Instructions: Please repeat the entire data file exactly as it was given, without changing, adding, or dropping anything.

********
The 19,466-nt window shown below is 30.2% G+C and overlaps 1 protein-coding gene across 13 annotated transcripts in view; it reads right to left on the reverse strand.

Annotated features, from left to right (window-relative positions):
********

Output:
The 19,466-nt window shown below is 30.2% G+C and overlaps 1 protein-coding gene across 13 annotated transcripts in view; it reads right to left on the reverse strand.

Annotated features, from left to right (window-relative positions):